It appears that it isn't just American right-wingers who take a dim view of Gallic hauteur.
Suggestions that France is afflicted by an epidemic of rudeness, arrogance and a ridiculously inflated sense of superiority, have traditionally been dispelled with a shrug of the Gallic shoulders.
But a report on how France is perceived by other European countries may give even the most patriotic Frenchman pause for thought. Not only are the views expressed damning - its authors are French.
The conclusions of the study, Why the French are the Worst Company on the Planet - by Olivier Clodong, a professor of social and economic communication, and Jose-Manuel Lamarque, a journalist - speak for themselves: the British think they are "chauvinists, stubborn, nannied and humourless". Even the tolerant Swedes admit to finding them "disobedient, immoral, disorganised, neo-colonialist and dirty".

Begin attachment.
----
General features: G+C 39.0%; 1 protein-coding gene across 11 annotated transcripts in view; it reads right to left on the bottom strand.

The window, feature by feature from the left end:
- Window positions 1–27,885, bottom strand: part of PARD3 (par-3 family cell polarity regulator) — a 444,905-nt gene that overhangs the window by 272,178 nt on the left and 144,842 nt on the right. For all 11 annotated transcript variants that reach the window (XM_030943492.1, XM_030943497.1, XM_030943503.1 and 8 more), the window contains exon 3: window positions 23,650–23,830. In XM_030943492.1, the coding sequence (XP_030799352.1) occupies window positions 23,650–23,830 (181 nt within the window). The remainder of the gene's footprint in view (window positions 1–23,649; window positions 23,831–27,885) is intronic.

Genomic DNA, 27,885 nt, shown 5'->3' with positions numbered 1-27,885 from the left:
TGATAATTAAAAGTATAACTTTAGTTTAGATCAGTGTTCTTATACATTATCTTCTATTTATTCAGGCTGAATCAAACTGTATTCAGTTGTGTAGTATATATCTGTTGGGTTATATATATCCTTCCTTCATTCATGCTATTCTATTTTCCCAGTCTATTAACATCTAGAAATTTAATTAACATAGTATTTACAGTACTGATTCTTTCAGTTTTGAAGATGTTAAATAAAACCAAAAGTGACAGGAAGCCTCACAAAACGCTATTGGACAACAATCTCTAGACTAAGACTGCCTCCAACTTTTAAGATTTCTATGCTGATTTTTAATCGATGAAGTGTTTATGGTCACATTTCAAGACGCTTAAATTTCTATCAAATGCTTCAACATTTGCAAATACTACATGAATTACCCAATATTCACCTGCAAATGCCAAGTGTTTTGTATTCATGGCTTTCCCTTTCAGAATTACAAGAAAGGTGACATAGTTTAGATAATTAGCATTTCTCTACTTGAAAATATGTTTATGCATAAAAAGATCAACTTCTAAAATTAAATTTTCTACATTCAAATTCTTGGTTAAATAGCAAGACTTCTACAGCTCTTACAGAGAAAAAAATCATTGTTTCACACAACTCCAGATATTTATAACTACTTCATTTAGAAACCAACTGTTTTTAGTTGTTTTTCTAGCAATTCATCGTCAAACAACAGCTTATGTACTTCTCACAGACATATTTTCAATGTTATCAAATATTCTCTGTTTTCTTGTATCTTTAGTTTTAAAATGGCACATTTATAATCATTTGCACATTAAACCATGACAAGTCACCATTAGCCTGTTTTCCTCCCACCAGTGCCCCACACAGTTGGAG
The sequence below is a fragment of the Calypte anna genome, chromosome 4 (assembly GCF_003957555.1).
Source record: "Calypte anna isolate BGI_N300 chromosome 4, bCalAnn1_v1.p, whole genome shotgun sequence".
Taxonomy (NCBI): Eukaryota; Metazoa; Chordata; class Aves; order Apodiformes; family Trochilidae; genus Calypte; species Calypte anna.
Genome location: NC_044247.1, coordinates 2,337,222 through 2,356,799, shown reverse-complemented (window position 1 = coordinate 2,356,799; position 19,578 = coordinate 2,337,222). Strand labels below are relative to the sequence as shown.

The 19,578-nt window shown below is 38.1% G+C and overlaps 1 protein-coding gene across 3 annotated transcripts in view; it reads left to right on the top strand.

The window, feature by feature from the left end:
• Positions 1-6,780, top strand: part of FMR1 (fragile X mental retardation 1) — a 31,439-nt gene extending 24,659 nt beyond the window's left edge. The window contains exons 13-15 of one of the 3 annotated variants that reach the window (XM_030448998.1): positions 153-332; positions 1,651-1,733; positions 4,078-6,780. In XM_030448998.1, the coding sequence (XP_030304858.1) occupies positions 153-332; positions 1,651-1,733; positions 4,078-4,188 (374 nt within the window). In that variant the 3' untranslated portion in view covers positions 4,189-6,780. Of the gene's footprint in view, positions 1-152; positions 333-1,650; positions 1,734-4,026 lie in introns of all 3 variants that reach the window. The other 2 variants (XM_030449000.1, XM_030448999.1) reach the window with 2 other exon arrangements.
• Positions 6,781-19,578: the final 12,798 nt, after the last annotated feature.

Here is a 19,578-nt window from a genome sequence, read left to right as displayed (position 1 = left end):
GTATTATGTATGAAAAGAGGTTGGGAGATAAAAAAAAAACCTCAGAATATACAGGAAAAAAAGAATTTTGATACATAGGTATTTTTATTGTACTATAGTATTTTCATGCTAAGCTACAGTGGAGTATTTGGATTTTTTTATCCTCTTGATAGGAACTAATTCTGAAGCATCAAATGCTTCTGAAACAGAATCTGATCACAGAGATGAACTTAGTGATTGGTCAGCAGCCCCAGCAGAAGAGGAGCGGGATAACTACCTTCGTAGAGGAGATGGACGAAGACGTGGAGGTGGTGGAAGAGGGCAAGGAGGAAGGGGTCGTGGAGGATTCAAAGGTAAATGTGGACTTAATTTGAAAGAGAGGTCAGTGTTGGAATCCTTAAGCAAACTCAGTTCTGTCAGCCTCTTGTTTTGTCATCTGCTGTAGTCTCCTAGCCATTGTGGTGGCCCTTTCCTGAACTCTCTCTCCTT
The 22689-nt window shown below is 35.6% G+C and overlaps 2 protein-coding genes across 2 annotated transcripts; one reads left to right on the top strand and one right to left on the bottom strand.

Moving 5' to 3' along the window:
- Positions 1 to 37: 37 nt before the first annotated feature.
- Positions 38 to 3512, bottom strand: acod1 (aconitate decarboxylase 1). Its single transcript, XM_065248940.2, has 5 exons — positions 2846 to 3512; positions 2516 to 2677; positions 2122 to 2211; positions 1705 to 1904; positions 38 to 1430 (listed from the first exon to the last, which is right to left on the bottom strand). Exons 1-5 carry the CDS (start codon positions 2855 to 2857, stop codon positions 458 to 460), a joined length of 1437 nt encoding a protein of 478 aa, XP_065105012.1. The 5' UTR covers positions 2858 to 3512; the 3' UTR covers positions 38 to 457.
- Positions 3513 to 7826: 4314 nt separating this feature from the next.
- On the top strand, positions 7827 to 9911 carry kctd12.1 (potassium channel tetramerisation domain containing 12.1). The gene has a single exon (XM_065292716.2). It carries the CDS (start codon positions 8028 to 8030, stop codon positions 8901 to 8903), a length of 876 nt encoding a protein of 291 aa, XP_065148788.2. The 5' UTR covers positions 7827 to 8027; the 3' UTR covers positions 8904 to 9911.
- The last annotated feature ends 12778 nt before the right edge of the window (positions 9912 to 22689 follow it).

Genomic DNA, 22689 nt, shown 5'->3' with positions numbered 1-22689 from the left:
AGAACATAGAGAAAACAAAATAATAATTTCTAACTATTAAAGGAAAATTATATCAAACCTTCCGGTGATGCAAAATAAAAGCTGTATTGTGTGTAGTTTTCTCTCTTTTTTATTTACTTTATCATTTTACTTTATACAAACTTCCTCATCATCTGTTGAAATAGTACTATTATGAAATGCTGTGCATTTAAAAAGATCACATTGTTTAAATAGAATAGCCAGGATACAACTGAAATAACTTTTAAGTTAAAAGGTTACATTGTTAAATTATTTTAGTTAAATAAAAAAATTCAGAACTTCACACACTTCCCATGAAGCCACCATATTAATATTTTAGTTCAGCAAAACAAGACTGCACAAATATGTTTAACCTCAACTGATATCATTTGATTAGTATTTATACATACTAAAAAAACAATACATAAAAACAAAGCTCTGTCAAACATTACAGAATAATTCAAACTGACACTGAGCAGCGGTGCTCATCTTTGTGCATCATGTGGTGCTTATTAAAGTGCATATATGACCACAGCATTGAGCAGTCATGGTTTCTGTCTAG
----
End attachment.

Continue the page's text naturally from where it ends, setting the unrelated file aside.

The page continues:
The Germans find them "pretentious, haughty and frivolous", the Spanish see them as "cold, distant, vain and impolite". and the Dutch describe them as "agitated, talkative and shallow".
The story is similar elsewhere. The Portuguese find them too preachy, the Italians think they are "snobbish, arrogant, carnal, righteous and self-obsessed", and the Greeks dismiss them as "out-of-touch, egocentric bons vivants".
Mon dieu! Could it be that there just may be a touch of truth to the stereotypes about the land of the Franks?